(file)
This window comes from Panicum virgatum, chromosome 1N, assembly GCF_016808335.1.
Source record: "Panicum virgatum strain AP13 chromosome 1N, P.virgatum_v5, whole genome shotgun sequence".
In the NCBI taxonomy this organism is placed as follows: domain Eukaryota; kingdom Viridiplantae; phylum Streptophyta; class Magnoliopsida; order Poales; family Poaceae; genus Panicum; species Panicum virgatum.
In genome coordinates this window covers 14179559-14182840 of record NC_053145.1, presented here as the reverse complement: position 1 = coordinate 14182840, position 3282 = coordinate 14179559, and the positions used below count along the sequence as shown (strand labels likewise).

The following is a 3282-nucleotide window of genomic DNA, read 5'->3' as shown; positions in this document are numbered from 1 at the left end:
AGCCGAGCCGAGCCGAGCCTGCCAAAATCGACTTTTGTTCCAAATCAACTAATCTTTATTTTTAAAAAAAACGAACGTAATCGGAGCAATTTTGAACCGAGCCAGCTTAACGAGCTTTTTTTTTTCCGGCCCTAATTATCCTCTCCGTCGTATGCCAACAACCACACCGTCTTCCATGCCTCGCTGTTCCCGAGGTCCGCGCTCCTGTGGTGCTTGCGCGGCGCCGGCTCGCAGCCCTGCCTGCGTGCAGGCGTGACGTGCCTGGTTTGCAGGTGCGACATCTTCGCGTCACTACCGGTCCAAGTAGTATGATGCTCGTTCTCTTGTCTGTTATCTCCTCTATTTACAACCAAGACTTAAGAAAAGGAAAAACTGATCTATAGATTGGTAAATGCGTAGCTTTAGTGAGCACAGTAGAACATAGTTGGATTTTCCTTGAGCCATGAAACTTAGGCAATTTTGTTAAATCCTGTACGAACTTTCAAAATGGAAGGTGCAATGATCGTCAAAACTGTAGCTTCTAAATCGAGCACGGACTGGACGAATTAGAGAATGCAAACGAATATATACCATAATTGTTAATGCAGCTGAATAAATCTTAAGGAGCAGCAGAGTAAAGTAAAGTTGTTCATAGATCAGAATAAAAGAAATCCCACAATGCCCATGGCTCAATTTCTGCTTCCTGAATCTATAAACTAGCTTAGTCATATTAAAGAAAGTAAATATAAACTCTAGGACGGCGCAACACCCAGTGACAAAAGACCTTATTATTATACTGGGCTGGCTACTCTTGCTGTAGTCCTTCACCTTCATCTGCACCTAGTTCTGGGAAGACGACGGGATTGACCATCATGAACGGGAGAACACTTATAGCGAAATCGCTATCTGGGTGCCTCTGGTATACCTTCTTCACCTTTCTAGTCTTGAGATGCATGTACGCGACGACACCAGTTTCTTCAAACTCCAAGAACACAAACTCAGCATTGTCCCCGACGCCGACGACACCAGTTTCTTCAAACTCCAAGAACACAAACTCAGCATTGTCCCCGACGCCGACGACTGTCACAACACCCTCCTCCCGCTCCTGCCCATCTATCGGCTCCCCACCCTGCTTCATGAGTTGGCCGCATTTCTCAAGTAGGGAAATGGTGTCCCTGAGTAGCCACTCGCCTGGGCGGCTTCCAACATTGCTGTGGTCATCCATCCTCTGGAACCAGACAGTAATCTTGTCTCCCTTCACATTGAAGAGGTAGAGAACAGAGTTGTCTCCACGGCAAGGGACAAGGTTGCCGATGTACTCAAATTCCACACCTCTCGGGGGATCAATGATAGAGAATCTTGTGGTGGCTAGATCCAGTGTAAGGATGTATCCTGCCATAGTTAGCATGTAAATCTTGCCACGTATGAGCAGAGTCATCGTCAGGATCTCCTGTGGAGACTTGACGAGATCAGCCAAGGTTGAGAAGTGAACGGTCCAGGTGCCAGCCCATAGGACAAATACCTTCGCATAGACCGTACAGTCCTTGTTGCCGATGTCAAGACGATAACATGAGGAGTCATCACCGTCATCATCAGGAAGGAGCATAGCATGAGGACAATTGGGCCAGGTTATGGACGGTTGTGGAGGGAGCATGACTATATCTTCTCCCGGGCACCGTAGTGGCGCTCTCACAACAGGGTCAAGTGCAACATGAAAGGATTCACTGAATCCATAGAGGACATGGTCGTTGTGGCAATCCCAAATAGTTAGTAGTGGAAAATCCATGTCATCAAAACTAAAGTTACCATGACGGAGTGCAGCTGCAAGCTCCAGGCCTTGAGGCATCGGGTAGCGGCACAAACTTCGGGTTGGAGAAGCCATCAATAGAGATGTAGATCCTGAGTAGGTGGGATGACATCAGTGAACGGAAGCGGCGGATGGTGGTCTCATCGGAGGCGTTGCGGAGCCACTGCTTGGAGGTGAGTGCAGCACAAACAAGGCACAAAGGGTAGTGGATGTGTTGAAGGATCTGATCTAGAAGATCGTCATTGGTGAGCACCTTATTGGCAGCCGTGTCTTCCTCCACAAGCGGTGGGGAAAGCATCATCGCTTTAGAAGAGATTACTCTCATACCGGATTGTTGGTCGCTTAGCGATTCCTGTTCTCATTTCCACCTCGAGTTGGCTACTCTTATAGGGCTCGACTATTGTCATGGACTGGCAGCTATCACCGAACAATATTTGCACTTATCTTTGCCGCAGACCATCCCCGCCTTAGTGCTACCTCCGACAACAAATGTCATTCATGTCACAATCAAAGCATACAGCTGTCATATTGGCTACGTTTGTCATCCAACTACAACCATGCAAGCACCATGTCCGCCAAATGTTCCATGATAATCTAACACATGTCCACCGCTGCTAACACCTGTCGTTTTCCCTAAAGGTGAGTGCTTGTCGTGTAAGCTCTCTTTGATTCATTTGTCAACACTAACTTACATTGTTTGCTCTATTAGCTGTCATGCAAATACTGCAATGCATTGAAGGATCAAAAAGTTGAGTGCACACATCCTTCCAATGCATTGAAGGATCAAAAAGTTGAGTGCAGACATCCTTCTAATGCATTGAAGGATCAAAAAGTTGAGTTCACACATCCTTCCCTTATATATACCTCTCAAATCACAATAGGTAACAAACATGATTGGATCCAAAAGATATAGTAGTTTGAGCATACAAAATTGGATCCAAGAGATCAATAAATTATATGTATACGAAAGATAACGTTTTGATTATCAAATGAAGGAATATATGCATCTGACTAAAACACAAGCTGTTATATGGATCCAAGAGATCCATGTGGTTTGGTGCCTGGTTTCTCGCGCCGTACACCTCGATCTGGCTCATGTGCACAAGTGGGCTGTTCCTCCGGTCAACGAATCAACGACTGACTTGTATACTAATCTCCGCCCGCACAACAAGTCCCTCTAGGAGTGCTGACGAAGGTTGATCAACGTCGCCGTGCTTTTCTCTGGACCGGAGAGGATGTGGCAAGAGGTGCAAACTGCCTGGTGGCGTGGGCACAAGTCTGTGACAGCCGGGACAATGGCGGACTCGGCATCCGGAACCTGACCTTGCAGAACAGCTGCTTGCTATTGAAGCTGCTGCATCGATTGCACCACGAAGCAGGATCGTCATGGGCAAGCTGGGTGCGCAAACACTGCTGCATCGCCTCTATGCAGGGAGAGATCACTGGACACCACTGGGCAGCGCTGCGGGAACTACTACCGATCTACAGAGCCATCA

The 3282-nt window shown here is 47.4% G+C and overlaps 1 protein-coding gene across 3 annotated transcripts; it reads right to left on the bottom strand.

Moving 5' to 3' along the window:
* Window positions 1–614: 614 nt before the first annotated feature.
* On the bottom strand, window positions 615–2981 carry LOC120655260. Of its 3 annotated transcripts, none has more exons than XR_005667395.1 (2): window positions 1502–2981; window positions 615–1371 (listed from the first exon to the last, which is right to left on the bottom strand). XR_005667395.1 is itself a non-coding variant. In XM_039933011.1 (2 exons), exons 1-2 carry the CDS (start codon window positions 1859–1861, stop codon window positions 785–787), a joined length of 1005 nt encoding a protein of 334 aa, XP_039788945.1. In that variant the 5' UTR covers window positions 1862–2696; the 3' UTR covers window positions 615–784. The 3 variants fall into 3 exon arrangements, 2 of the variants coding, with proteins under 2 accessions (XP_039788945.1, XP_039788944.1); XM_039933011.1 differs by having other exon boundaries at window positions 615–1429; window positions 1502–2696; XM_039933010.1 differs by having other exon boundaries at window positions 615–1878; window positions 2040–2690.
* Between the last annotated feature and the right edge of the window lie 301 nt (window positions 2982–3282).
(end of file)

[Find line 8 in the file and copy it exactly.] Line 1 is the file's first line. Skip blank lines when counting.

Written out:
Moving 5' to 3' along the window: